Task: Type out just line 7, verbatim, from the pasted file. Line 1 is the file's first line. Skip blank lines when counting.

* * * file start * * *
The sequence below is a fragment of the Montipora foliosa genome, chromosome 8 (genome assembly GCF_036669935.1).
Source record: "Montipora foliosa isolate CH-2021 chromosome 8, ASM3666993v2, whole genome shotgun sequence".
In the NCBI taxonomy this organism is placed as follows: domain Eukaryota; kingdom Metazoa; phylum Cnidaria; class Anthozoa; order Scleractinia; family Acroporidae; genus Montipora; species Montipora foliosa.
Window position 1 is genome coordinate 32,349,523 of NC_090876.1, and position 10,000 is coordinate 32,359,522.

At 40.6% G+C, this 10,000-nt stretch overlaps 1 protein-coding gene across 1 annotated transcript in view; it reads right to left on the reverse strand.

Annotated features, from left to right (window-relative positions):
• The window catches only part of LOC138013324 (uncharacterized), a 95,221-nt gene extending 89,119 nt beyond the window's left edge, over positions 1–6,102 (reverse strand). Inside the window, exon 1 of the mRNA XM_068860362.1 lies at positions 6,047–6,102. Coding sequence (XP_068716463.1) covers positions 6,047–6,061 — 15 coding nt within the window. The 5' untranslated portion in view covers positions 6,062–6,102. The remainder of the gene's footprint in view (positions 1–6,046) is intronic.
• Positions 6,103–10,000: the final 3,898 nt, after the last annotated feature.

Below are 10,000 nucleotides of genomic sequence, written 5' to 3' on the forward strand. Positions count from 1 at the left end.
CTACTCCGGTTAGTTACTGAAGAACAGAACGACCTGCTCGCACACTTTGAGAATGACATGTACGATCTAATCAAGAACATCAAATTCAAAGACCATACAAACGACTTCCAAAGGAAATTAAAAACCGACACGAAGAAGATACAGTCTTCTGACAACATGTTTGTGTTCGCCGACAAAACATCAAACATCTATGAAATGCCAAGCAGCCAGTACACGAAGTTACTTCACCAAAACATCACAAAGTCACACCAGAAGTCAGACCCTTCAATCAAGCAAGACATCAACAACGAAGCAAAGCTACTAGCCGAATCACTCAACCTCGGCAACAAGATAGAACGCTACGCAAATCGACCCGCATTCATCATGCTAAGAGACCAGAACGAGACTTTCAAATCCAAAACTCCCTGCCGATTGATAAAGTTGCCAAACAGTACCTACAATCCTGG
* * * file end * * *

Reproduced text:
• The window catches only part of LOC138013324 (uncharacterized), a 95,221-nt gene extending 89,119 nt beyond the window's left edge, over positions 1–6,102 (reverse strand). Inside the window, exon 1 of the mRNA XM_068860362.1 lies at positions 6,047–6,102. Coding sequence (XP_068716463.1) covers positions 6,047–6,061 — 15 coding nt within the window. The 5' untranslated portion in view covers positions 6,062–6,102. The remainder of the gene's footprint in view (positions 1–6,046) is intronic.